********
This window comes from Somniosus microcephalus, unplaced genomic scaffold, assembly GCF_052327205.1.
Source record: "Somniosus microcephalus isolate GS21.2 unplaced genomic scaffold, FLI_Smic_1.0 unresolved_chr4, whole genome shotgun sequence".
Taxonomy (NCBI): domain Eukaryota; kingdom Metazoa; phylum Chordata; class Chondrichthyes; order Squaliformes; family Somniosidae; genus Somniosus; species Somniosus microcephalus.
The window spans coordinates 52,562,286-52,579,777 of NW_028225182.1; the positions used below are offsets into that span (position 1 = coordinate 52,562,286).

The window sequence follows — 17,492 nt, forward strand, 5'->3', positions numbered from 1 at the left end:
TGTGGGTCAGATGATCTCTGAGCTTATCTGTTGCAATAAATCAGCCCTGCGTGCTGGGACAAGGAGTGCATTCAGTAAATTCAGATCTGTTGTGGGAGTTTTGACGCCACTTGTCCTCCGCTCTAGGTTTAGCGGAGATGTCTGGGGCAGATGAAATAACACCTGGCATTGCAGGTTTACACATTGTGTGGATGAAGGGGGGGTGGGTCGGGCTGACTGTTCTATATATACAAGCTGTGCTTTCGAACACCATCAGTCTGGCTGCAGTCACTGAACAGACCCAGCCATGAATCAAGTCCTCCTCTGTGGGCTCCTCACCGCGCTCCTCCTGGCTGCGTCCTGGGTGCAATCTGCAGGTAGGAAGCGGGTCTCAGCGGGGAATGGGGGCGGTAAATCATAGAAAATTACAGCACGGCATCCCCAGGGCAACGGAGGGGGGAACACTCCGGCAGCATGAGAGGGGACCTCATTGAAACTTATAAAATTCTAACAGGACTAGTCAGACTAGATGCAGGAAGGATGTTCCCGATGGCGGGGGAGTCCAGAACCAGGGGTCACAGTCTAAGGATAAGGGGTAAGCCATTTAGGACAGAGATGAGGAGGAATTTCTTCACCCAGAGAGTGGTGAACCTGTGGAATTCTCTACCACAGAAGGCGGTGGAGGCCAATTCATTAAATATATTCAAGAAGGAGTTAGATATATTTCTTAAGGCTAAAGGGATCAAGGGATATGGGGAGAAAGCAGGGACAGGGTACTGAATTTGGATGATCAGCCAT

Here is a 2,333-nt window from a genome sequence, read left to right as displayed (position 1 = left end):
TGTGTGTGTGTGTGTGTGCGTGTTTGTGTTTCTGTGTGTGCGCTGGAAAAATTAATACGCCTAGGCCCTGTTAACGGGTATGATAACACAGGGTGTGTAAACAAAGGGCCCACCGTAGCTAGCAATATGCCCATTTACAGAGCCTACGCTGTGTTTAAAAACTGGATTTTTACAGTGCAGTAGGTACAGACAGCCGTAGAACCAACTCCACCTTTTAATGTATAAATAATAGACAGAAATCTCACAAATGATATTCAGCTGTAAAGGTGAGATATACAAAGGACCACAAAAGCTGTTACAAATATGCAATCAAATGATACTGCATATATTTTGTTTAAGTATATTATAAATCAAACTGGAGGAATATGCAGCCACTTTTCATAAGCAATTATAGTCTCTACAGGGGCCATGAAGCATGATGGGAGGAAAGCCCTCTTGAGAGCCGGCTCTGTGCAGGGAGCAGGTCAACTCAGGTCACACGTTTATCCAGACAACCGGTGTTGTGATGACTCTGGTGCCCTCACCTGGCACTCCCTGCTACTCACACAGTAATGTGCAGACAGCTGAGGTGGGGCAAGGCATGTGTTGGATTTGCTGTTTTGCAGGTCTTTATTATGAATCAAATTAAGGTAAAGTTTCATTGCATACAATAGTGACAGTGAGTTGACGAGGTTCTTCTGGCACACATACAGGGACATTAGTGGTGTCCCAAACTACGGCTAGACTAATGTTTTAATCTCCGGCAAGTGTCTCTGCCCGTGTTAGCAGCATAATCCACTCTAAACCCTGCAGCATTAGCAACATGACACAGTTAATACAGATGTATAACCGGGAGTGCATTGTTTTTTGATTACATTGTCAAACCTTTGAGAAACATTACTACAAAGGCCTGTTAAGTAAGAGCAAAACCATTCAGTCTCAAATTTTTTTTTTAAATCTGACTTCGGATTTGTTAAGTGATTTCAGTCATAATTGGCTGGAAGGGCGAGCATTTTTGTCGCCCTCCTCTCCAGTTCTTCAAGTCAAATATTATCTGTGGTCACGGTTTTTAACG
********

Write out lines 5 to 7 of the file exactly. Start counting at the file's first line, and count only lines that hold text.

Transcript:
The window sequence follows — 17,492 nt, forward strand, 5'->3', positions numbered from 1 at the left end:
TGTGGGTCAGATGATCTCTGAGCTTATCTGTTGCAATAAATCAGCCCTGCGTGCTGGGACAAGGAGTGCATTCAGTAAATTCAGATCTGTTGTGGGAGTTTTGACGCCACTTGTCCTCCGCTCTAGGTTTAGCGGAGATGTCTGGGGCAGATGAAATAACACCTGGCATTGCAGGTTTACACATTGTGTGGATGAAGGGGGGGTGGGTCGGGCTGACTGTTCTATATATACAAGCTGTGCTTTCGAACACCATCAGTCTGGCTGCAGTCACTGAACAGACCCAGCCATGAATCAAGTCCTCCTCTGTGGGCTCCTCACCGCGCTCCTCCTGGCTGCGTCCTGGGTGCAATCTGCAGGTAGGAAGCGGGTCTCAGCGGGGAATGGGGGCGGTAAATCATAGAAAATTACAGCACGGCATCCCCAGGGCAACGGAGGGGGGAACACTCCGGCAGCATGAGAGGGGACCTCATTGAAACTTATAAAATTCTAACAGGACTAGTCAGACTAGATGCAGGAAGGATGTTCCCGATGGCGGGGGAGTCCAGAACCAGGGGTCACAGTCTAAGGATAAGGGGTAAGCCATTTAGGACAGAGATGAGGAGGAATTTCTTCACCCAGAGAGTGGTGAACCTGTGGAATTCTCTACCACAGAAGGCGGTGGAGGCCAATTCATTAAATATATTCAAGAAGGAGTTAGATATATTTCTTAAGGCTAAAGGGATCAAGGGATATGGGGAGAAAGCAGGGACAGGGTACTGAATTTGGATGATCAGCCAT

Here is a 2,333-nt window from a genome sequence, read left to right as displayed (position 1 = left end):